The adhesive cooling composition of the invention need not contain a solvent, e.g. polyhydric alcohol as an essential constituent (or it may contain a small amount of a solvent) and is free of air bubbles. Due to the absence of a solvent and freedom from air bubbles, a more amount of water can be accommodated in the cooling composition.

Based on the above-mentioned findings, the present inventors realized at once the increase of water content conventionally considered difficult, directing attention to both the production process and the formula and successfully developed an adhesive cooling composition having a high cooling effect.

BRIEF DESCRIPTION OF THE DRAWINGS

FIG. 1 is a graph showing the results of measuring the calories consumed by Plaster A of the invention (A in the graph) and by Plaster B of the invention (B in the graph) in Experiment Example 1. The lapse of time (hr) is plotted as the abscissa and the calorie (×10−4 ) (cal/cm2·sec·° C.) required to keep the hot plate constant at 37° C. was plotted as the ordinate.

FIG. 2 shows the results, in comparison, of Kraepelin test carried out in the presence or absence of lavender fragrance in Experiment Example 4 (1).

FIG. 3 is a graph showing the amount of α wave appearing when the plaster of the invention was used in Experiment Example 4 (2), compared with the case wherein the plaster thereof was not used. A graph A in FIG. 3 shows a detailed distribution of α wave at 8 to 13 HZ which was obtained by the analysis of electroencephalogram (EEG) at 8 to 13 HZ. A graph B in FIG. 3 shows the overall amounts of α wave appearing, in comparison between the data in the presence or absence of the plaster of the invention. A graph C in FIG. 3 shows the proportions of α wave in the EEG in its entirety (including the EEG outside 8-13 HZ region) in comparison between the data in the presence or absence of the plaster of the invention.

FIG. 4 shows an increase in the temperature of peripheral skin brought about by application of the plaster of the invention in Experiment Example 4 (3). A graph A in the figure shows the results of measuring the temperature of peripheral skin before rest (3 minutes, a dotted line) and after rest (for 3 minutes, a solid line) without application of the plaster of the invention. A graph B shows the results of measuring the temperature of peripheral skin before rest (3 minutes, a dotted line) without application of the plaster of the invention and after rest (3 minutes, a solid line) with the plaster of the invention applied.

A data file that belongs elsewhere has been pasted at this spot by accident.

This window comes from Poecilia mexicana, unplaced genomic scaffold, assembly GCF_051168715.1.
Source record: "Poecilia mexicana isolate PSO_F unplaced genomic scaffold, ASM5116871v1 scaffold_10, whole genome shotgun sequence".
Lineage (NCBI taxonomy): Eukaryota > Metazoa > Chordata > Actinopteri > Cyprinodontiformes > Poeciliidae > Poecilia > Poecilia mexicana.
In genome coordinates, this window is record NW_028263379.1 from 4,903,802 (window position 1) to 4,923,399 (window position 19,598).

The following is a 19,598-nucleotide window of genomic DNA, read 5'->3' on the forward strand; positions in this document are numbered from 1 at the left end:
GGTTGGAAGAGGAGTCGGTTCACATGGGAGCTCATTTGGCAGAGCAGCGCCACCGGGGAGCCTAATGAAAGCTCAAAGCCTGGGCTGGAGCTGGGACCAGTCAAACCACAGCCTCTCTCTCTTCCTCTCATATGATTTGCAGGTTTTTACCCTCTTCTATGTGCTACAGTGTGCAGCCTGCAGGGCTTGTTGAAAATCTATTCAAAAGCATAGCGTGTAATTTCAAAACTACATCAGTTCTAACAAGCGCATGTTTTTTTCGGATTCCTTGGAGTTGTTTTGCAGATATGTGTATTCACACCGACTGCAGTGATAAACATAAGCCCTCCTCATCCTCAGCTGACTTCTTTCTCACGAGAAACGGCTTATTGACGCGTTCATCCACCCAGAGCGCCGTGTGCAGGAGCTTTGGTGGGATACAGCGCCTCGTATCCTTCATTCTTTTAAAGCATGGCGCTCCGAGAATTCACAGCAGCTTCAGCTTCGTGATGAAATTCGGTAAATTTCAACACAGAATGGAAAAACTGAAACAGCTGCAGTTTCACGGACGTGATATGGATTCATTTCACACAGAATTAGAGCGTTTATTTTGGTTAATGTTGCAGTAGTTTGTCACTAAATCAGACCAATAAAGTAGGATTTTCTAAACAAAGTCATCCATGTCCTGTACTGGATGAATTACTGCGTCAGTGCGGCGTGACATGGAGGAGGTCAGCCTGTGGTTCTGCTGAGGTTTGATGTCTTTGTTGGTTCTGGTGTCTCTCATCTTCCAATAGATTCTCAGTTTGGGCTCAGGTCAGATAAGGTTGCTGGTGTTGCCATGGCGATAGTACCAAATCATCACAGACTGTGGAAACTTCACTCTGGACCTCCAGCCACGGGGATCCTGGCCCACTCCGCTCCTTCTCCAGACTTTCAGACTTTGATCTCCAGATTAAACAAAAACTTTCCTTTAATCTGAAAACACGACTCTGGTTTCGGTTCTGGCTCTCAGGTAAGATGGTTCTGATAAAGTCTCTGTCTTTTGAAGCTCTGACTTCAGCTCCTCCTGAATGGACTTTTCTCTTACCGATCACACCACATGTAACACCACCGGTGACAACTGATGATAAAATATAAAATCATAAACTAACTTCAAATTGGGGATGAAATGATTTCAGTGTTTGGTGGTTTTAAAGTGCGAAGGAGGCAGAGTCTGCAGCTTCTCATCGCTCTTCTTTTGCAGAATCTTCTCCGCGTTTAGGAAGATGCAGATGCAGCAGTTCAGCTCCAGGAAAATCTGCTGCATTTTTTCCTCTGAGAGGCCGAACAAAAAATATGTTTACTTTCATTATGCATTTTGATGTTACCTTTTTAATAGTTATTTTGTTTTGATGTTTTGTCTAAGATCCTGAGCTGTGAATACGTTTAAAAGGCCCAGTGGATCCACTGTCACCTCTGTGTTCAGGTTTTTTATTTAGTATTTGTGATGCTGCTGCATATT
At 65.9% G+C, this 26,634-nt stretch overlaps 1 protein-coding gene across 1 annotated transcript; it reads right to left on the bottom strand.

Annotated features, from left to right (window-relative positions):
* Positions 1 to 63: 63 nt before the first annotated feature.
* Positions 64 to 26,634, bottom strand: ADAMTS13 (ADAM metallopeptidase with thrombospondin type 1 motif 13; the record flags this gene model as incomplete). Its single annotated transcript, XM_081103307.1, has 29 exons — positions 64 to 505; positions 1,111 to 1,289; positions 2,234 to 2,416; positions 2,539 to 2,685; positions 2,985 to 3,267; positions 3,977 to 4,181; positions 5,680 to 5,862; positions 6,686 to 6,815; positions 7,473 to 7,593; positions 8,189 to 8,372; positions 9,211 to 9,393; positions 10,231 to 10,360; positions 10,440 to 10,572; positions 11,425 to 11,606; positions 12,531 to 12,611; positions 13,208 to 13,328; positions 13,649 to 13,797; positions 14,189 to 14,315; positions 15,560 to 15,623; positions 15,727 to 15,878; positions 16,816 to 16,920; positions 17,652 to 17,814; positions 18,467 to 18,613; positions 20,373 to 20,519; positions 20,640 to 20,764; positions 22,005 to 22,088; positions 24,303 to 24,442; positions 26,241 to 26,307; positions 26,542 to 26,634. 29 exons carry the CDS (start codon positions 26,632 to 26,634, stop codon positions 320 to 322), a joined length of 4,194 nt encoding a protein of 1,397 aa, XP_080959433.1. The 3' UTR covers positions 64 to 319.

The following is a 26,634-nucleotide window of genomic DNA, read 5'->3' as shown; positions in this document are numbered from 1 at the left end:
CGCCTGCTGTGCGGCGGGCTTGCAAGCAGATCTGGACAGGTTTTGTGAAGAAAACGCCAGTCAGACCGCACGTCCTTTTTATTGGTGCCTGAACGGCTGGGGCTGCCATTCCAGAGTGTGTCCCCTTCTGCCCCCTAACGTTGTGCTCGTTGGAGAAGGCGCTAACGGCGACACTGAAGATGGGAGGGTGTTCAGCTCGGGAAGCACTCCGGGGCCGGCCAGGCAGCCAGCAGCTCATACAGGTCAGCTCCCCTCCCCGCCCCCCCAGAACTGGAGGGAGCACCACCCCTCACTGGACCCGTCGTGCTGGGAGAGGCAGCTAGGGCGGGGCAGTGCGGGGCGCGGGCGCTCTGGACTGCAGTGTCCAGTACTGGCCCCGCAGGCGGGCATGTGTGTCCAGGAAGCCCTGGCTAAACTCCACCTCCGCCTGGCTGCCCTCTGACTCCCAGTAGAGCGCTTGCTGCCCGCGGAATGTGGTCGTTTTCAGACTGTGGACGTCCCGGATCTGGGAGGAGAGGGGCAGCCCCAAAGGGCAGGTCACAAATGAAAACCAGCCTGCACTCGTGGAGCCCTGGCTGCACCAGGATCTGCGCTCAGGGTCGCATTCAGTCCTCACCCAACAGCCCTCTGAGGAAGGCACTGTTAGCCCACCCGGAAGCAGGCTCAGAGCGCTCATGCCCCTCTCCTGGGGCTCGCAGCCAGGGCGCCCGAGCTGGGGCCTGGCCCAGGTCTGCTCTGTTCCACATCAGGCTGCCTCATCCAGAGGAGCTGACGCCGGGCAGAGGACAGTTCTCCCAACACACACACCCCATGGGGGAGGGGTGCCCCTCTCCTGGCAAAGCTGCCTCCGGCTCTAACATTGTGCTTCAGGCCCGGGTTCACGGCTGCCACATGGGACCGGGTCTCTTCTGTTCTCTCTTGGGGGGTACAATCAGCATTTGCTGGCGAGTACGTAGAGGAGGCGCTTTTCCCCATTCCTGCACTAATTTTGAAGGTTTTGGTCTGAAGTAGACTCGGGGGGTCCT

DETAILED DESCRIPTION OF THE INVENTION

The adhesive cooling composition of the present invention comprises at least a polyacrylic acid compound, a polyvalent metal component and water, and the composition is characterized in that the composition contains water in an amount of 75 to 95% by: weight based on the cooling composition.

The term “polyacrylic acid compound” used herein includes salts of polyacrylic acids as well as polyacrylic acids.

Polyacrylic acids and salts of polyacrylic acids are usable irrespective of straight chain or branched chain form. The molecular weight of a polyacrylic acid compound to be used is not limited. Usually it has a molecular weight of 10,000 to 10,000,000. From the viewpoint of increasing the gel strength for the composition to stably hold more water, it is desirable to use a polyacrylic acid compound having a molecular weight of 1,000,000 to 7,000,000, preferably 4,000,000 to 6,000,000 (as determined by gel permeation chromatography (GPC)).

Suitable examples of the polyacrylic acid compound include partially crosslinked acrylic acid polymers (e.g. “Carbopol” (registered trademark), product of BF Goodrich Chemical Co.) as well as conventional polymers prepared by polymerization of acrylic acid.

Useful salts of polyacrylic acids are not limited. Preferred are monovalent metal salts of polyacrylic acids such as sodium polyacrylate, potassium polyacrylate and the like; amine polyacrylates such as monoethanolamine polyacrylate, diethanolamine polyacrylate, triethanolamine polyacrylate and the like; and ammonium salts of polyacrylic acids. These salts of polyacrylic acids can be used either alone or in combination. More preferred are alkali metal salts of polyacrylic acids such as sodium polyacrylate.

The above-mentioned polyacrylic acids and salts of polyacrylic acids can be used either alone or in combination. Generally the polyacrylic acid compound having a molecular weight of at least 1,000,000 is not easily available. Consequently it is desirable to use polyacrylic acids and salts of polyacrylic acids (such as sodium polyacrylate) in combination. However, if a polyacrylic acid compound with a molecular weight of at least 1,000,000 becomes easily available in future, the combined use would become unnecessary.